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Anthony English v. Matthew Cate

October 25, 2012

ANTHONY ENGLISH,
PETITIONER,
v.
MATTHEW CATE, SECRETARY OF THE CALIFORNIA DEPARTMENT OF )
CORRECTIONS AND REHABILITATION,
RESPONDENT.



The opinion of the court was delivered by: Sheila K. Oberto United States Magistrate Judge

ORDER GRANTING PETITIONER'S MOTION TO AMEND THE PETITION TO ) CHANGE THE NAME OF RESPONDENT ORDER DIRECTING THE CLERK TO CHANGE THE NAME OF THE RESPONDENT TO MATTHEW CATE, SECRETARY OF THE CALIFORNIA DEPARTMENT OF CORRECTIONS AND REHABILITATION ORDER REQUIRING RESPONDENT TO FILE A RESPONSE TO THE PETITION (Doc. 1) (Docs. 13, 1)

ORDER SETTING A BRIEFING SCHEDULE ORDER DIRECTING THE CLERK TO SERVE DOCUMENTS ON THE ATTORNEY GENERAL

Petitioner is a state prisoner proceeding pro se with a petition for writ of habeas corpus pursuant to 28 U.S.C. § 2254. Pursuant to 28 U.S.C. § 636(c)(1), Petitioner has consented to the jurisdiction of the United States Magistrate Judge to conduct all further proceedings in the case, including the entry of final judgment, by manifesting consent in a signed writing filed by Petitioner on October 9, 2012 (doc. 11).

Pending before the Court are Petitioner's motion to amend the petition to name a proper respondent (doc. 13), and the petition filed on September 14, 2012 (doc. 1).

I. Petitioner's Motion to Amend the Petition to Name an Appropriate Respondent Pending before the Court is the motion of Petitioner to amend the petition to name as Respondent Matthew Cate, Secretary of the California Department of Corrections and Rehabilitation (CDCR). Petitioner filed the motion pursuant to the suggestion of the Court in its order of October 11, 2012, in which the Court granted leave to Petitioner to amend the petition.

The proper respondent to a habeas petition is the person who has custody over the petitioner. 28 U.S.C. §§ 2242, 2243. The statutes contemplate a proceeding against a person who has the immediate custody of the prisoner and the power to produce the body of the prisoner. Rumsfeld v. Padilla, 542 U.S. 426, 434-35 (2004). The Habeas Rules do not expressly specify the warden of the petitioner's custodial institution as the proper respondent. However, the Advisory Committee Note to Habeas Rule 2 indicates that the warden and the chief officer in charge of the state penal institutions are appropriately considered as the state officer having custody.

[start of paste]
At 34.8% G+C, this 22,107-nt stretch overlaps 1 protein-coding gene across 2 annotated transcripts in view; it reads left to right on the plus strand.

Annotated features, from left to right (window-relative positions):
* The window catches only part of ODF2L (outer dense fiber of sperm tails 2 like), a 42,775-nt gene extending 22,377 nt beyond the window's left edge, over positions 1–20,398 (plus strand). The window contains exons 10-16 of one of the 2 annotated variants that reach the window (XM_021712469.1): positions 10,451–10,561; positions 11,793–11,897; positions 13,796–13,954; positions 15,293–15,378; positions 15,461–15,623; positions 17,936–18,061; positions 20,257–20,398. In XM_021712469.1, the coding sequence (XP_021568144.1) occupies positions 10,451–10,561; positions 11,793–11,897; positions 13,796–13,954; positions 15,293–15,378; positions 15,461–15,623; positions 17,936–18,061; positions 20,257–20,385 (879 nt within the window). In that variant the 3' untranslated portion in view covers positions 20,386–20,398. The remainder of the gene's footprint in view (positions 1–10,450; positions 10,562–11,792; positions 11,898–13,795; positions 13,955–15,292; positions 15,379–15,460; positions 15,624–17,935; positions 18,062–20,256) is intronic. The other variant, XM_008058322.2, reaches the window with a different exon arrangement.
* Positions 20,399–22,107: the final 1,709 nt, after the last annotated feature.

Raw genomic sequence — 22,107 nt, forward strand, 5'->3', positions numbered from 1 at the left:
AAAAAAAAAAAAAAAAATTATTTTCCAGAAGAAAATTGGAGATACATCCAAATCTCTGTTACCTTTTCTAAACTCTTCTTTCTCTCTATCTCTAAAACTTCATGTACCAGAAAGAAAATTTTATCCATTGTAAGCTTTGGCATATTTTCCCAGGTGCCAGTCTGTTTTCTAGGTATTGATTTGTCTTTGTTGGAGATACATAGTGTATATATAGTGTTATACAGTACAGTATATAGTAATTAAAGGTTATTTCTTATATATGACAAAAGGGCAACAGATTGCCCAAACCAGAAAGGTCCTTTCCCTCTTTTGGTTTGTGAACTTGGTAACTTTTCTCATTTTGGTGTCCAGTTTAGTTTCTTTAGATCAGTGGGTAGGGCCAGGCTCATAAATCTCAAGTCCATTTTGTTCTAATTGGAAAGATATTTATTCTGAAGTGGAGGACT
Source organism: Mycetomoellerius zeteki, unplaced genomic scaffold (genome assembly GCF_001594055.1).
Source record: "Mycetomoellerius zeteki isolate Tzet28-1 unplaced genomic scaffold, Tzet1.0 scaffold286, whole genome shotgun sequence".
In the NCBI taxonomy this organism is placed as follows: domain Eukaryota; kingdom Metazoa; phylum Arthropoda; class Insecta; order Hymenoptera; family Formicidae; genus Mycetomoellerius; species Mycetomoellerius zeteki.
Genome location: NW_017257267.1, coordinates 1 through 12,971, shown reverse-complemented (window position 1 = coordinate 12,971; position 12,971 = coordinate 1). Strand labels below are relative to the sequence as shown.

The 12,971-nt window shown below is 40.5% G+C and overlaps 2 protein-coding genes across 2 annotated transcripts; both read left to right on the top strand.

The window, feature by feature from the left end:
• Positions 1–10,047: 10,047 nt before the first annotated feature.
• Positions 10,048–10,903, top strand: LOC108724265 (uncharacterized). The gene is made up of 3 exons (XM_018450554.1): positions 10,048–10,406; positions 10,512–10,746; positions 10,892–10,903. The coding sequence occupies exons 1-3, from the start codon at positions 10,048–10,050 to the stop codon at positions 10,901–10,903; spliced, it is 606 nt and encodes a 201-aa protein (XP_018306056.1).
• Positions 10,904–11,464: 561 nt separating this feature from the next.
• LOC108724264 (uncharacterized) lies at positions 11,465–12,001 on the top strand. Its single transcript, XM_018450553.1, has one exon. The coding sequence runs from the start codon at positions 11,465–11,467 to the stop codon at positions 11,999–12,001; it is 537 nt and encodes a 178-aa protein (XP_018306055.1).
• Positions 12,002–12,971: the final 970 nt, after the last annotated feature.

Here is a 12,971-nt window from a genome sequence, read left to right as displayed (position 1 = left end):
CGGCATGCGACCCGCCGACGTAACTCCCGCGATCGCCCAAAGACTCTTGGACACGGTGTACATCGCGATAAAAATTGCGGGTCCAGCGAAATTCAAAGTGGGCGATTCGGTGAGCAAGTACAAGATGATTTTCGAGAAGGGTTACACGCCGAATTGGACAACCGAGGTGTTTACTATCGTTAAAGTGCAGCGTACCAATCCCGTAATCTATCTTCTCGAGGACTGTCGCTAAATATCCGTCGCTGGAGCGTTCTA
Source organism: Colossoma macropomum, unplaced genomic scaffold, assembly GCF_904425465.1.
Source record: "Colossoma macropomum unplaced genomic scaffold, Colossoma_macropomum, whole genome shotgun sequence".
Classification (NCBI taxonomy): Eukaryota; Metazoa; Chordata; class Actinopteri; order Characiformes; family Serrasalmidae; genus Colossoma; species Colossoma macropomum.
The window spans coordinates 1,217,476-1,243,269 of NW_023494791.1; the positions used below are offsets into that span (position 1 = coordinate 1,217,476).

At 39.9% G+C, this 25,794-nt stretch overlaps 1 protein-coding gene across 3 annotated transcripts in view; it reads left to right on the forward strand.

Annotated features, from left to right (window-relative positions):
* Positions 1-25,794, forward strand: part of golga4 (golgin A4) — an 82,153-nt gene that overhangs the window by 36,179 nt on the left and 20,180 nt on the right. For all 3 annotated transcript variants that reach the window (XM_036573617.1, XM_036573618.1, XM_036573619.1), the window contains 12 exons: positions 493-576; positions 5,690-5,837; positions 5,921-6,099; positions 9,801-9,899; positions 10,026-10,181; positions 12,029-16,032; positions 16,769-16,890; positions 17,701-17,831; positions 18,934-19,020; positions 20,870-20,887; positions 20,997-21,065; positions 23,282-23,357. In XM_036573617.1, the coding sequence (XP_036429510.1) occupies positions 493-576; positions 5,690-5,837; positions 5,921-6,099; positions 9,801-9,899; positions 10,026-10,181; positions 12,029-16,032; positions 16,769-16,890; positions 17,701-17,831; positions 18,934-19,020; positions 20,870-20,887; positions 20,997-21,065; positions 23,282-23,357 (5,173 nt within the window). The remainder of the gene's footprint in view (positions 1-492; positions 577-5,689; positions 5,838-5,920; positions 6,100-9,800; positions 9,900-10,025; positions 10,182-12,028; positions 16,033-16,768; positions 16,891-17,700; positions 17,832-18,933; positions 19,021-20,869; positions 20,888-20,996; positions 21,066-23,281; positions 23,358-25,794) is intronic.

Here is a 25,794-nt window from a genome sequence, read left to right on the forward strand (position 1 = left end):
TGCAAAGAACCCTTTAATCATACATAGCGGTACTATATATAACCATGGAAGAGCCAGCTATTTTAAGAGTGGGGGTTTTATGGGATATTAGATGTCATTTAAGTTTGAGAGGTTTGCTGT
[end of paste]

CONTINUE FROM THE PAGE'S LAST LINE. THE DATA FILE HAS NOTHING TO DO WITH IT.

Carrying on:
Naming the California Director of Corrections in place of the warden of the institution where a petitioner is housed does not deprive the court of personal jurisdiction over the respondent where the petitioner is a state prisoner bringing a challenge to a conviction sustained within the jurisdiction of the California Department of Corrections. Ortiz-Sandoval v.

Gomez, 81 F.3d 891, 894-95 (9th Cir. 1996). Whether a state official has custody of a prisoner and has the power to produce a prisoner depends in part upon the penal system of the state in question. Id. at 895. In Ortiz-Sandoval v. Gomez, the court found significant the fact that both the warden of a California prison and California's Director of Corrections had the power to produce the prisoner; both might receive service of process; and the laws of the state put the custody of the prisoner in the director. The court concluded that under those circumstances, in cases where a prisoner has been transferred or where his immediate custodian has otherwise been put in doubt, the Director of Corrections serves as an effective respondent and eliminates procedural roadblocks to resolution on the merits. Id. at 896.

As of July 1, 2005, Cal. Pen. Code § 5050 abolished the office of the Director of Corrections and provided that any reference to the Director of Corrections in any code refers to the Secretary of the California CDCR.

The Court therefore concludes that Matthew Cate, Secretary of the CDCR, is an appropriate respondent in this action, and that he should be substituted as Respondent.

II. A Response to the Petition

The Court has conducted a preliminary review of the petition. It is not clear from the face of the petition whether Petitioner is entitled to relief. 28 U.S.C. § 2243.

Accordingly, pursuant to Habeas Rule 4 and Rule 16 of the Federal Rules of Civil Procedure, *fn1 the Court will direct the filing of a response, set a briefing schedule, ...


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